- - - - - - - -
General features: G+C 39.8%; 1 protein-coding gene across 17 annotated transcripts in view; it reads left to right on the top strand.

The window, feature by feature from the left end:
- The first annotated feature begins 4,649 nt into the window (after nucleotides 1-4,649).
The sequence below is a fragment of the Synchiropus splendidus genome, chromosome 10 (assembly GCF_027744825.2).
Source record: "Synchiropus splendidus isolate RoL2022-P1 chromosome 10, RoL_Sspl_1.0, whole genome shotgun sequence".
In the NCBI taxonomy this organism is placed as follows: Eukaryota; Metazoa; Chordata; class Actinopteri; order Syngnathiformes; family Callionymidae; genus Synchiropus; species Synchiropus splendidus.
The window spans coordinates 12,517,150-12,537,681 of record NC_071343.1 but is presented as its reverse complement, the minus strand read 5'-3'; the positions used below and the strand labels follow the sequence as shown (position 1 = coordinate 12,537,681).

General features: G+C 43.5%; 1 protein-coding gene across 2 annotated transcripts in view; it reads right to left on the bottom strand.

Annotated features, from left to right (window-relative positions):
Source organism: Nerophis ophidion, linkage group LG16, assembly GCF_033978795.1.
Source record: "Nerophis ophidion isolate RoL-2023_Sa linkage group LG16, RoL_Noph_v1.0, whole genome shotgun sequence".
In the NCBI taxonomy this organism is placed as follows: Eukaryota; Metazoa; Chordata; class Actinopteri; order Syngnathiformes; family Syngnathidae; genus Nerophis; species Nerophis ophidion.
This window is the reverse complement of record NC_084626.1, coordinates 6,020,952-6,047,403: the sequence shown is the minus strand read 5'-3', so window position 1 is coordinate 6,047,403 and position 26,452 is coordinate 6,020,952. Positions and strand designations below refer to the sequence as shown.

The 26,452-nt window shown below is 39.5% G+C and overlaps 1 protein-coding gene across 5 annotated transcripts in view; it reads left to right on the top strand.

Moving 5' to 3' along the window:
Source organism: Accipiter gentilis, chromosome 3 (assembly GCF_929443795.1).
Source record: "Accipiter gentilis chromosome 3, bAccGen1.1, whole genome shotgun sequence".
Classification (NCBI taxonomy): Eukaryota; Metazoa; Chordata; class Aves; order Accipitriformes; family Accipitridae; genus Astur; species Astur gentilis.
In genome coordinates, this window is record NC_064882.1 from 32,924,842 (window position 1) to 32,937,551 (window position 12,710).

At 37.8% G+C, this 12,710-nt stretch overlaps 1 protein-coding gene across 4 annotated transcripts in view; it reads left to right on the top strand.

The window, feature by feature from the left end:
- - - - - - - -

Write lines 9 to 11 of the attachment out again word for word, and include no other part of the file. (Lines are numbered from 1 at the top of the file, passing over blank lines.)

Annotated features, from left to right (window-relative positions):
Source organism: Nerophis ophidion, linkage group LG16, assembly GCF_033978795.1.
Source record: "Nerophis ophidion isolate RoL-2023_Sa linkage group LG16, RoL_Noph_v1.0, whole genome shotgun sequence".